Vol. 24:1 (2007) ► pp.81–118
Proportionale Analogie, paradigmatischer Ausgleich und Formerweiterung
Ein Beitrag zur Typologie des morphologischen Wandels
Traditionally three independent types of analogical change in inflectional paradigms are distinguished: proportional analogy, paradigmatic leveling and analogical extension. However, the investigation of the data reveals that out of these types only that of proportional analogy can be empirically verified, being supported by clear evidence from languages with well documented history. Moreover, as shown by data from Russian, Old High German dialects, Old Saxon, Old English, and Latin, even in the most secure cases of paradigmatic leveling or analogical extension found in the literature the assumption of proportional analogy is either probable or cannot be excluded. Consequently the three traditional types of analogical change seem to differ with respect to their ontological status. On the one hand, paradigmatic leveling, i.e. the elimination of allomorphy in inflectional paradigms, is to be viewed merely as a motivation for change whose operating principle really is proportional analogy. On the other hand, analogical extension, i.e., the extension of already existing inflection forms through affixes with comparable function, seems to be just a possible way to describe the results of changes which, again, may in fact be instances of proportional analogy. These findings have the following implications for linguistic theory and practice.
In practical work on inflectional morphology paradigmatic leveling and analogical extension without the use of proportional analogy can no longer be used in explanations on reconstructed stages of language development. All proposed explanations of this kind are to be supported by establishing an underlying proportional analogy or reconsidered if this is impossible.
The proposed distinction between the motivational factors of change, to which paradigmatic leveling may belong, and its operational principle, which always seems to be proportional analogy, leads to a new three-level model of analogical change in inflectional paradigms: On the first level there are the motivational factors, on the second the proportional relations, and on the third level we find the factors governing the choice of a particular proportional relation.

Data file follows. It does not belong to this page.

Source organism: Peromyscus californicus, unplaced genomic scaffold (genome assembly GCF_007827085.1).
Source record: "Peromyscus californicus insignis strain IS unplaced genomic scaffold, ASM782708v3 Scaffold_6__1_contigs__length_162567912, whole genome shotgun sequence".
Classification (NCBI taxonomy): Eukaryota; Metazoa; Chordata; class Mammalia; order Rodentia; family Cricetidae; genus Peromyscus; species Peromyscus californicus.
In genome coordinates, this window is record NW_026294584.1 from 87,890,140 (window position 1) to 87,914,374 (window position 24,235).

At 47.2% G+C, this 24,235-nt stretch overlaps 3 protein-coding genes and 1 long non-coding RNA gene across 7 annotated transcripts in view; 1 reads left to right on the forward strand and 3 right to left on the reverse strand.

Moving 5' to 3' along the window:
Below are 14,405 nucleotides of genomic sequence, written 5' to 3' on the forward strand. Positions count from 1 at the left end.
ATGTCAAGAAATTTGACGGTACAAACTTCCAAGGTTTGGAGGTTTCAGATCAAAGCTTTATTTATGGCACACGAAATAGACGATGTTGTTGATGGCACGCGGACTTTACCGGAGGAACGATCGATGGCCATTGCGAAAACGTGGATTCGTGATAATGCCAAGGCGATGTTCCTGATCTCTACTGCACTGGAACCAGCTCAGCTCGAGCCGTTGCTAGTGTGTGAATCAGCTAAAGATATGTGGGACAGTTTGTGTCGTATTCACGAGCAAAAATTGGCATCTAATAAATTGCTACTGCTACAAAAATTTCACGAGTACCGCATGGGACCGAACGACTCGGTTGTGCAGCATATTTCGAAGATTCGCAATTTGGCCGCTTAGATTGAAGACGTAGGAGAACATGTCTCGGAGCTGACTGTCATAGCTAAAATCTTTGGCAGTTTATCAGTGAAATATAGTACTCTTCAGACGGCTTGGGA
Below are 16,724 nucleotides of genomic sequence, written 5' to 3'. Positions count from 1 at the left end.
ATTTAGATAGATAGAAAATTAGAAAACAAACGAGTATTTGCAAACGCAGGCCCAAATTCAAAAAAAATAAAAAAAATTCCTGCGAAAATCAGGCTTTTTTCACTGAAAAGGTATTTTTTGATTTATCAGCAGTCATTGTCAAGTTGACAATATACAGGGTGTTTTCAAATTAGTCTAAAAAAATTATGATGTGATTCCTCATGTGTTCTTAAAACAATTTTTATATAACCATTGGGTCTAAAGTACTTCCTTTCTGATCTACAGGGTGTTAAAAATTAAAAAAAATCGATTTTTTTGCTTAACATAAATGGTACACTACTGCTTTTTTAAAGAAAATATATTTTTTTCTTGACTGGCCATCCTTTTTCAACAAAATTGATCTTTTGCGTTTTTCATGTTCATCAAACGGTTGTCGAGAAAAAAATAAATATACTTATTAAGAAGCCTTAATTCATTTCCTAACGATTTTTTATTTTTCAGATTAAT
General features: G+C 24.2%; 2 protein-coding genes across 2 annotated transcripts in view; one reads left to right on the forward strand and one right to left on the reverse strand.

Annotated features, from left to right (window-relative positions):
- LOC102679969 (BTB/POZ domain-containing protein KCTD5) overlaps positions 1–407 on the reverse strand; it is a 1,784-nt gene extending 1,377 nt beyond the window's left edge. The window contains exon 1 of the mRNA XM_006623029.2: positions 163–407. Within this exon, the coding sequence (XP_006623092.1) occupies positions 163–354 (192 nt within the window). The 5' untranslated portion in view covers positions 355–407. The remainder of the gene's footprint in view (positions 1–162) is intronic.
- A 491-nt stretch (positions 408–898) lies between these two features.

Furthermore, it can be shown that a number of morphological processes that have been described recently, such as the spread of the so called ‘superstable inflectional markers’ in nominal paradigms, the ‘externalization of inflection’ in pronouns and ‘product-oriented modifications’ in verbal conjugation, actually operate on the basis of proportional analogy.
The widespread belief that assumed ‘superstable markers’ can be transferred from one inflectional type to another without a proportional base is founded on an unnecessary modification of the notion of proportional analogy that can be shown to be highly problematic by adducing empirical evidence. The most prominent instances of ‘superstable marker’ transfer in the North Germanic noun inflection are in fact clearly based on proportional relations between the inflectional patterns involved as soon as the chronology of the development is taken into consideration. It can also be shown that the shape of the ‘externalized’ inflection forms in pronominal paradigms of Old Norse cannot be accounted for by means of analogical extension but that, again, only proportional analogy provides a sufficient explanation for the attested structures. In addition, it can be demonstrated that proportional analogy offers an explanation for a similar development in Georgian. The often-supposed cases of ‘product oriented modifications’ without proportional analogy in the history of English verb inflection can be explained differently with the help of dialectal variation. Hence, they are not a counterargument against the notion of proportional analogy as the only empirically supported operational principle of analogical change in inflectional paradigms, argued for in this paper.
Article language: German
Cited by 10 other publications
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